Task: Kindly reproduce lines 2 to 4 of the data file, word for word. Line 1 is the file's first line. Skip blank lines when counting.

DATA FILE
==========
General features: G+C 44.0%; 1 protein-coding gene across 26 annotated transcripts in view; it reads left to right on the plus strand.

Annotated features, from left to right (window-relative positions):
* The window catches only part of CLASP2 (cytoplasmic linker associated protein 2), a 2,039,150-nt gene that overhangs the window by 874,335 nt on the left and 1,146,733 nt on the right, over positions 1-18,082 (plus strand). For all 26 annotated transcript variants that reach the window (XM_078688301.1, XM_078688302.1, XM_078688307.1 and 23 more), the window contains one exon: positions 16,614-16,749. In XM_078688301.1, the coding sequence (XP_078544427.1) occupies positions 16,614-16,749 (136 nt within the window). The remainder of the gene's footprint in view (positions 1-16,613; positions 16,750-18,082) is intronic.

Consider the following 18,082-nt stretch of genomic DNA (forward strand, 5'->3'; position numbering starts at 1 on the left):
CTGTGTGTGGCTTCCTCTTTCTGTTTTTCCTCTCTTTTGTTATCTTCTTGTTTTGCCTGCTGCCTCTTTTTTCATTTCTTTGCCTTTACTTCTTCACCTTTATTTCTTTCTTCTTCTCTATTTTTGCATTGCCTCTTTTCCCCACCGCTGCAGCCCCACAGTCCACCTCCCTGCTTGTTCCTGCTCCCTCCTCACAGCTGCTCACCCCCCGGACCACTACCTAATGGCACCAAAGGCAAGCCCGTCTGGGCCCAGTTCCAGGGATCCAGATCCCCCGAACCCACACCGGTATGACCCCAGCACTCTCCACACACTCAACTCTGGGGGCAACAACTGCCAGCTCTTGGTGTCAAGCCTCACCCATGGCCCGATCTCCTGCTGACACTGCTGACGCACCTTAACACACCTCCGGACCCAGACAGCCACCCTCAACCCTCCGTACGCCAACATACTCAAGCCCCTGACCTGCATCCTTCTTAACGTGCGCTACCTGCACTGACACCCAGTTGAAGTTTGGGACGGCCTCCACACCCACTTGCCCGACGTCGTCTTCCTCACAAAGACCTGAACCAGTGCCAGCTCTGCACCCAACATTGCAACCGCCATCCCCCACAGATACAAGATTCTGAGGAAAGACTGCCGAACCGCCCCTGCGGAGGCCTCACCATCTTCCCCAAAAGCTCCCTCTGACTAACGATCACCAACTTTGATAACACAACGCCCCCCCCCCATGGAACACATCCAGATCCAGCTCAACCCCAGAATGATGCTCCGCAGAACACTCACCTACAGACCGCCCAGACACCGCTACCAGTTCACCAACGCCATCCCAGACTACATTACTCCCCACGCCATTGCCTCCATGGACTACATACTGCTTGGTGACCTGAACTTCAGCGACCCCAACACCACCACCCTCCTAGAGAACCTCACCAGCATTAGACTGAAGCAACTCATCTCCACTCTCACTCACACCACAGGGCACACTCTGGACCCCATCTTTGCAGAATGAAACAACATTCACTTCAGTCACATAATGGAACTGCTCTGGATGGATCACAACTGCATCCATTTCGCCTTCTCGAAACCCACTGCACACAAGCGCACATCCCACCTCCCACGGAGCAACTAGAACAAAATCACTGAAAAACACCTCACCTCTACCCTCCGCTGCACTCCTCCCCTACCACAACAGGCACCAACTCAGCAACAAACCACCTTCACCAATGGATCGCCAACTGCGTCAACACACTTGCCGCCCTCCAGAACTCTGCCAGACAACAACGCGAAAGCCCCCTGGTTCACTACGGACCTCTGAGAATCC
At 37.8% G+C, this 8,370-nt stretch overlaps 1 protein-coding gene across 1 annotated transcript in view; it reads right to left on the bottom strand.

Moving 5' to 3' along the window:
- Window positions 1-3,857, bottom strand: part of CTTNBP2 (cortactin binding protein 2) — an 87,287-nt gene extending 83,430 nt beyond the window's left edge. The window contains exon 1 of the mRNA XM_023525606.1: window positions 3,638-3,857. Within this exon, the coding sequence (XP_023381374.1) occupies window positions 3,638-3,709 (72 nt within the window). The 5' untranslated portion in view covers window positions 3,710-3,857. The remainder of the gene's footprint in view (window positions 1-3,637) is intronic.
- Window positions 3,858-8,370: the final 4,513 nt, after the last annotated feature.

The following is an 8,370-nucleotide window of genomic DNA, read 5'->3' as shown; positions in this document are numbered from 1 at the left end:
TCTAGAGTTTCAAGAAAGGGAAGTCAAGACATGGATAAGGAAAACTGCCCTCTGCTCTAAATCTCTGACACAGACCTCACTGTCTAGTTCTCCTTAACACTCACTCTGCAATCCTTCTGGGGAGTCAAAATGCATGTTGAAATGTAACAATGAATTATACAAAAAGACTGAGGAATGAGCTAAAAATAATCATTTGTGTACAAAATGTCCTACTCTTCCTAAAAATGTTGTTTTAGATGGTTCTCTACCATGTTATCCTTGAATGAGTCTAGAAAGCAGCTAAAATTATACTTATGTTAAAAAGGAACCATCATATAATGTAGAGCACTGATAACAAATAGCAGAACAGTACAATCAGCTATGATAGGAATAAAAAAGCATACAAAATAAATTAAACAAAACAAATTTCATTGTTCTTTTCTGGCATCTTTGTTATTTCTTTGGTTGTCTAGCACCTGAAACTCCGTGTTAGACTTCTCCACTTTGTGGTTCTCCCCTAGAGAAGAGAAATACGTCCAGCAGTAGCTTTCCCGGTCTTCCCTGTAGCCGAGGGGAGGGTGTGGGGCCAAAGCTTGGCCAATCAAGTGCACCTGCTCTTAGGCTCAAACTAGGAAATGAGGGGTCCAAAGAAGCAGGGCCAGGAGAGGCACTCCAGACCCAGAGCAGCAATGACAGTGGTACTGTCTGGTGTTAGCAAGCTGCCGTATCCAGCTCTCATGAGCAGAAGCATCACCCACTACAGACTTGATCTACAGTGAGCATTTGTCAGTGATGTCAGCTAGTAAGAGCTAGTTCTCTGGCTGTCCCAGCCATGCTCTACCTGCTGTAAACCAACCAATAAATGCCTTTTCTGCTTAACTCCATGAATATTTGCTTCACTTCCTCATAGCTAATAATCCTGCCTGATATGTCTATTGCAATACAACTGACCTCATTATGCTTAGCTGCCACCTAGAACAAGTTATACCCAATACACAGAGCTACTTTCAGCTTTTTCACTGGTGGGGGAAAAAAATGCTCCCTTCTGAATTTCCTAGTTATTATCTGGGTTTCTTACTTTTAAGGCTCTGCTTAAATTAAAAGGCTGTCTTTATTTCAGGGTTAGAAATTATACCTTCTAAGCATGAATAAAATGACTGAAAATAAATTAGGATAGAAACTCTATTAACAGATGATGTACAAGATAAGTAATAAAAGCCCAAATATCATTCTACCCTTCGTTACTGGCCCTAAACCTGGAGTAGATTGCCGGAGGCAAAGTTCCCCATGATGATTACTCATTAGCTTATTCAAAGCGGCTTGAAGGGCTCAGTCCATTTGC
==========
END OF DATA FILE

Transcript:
Annotated features, from left to right (window-relative positions):
* The window catches only part of CLASP2 (cytoplasmic linker associated protein 2), a 2,039,150-nt gene that overhangs the window by 874,335 nt on the left and 1,146,733 nt on the right, over positions 1-18,082 (plus strand). For all 26 annotated transcript variants that reach the window (XM_078688301.1, XM_078688302.1, XM_078688307.1 and 23 more), the window contains one exon: positions 16,614-16,749. In XM_078688301.1, the coding sequence (XP_078544427.1) occupies positions 16,614-16,749 (136 nt within the window). The remainder of the gene's footprint in view (positions 1-16,613; positions 16,750-18,082) is intronic.

Consider the following 18,082-nt stretch of genomic DNA (forward strand, 5'->3'; position numbering starts at 1 on the left):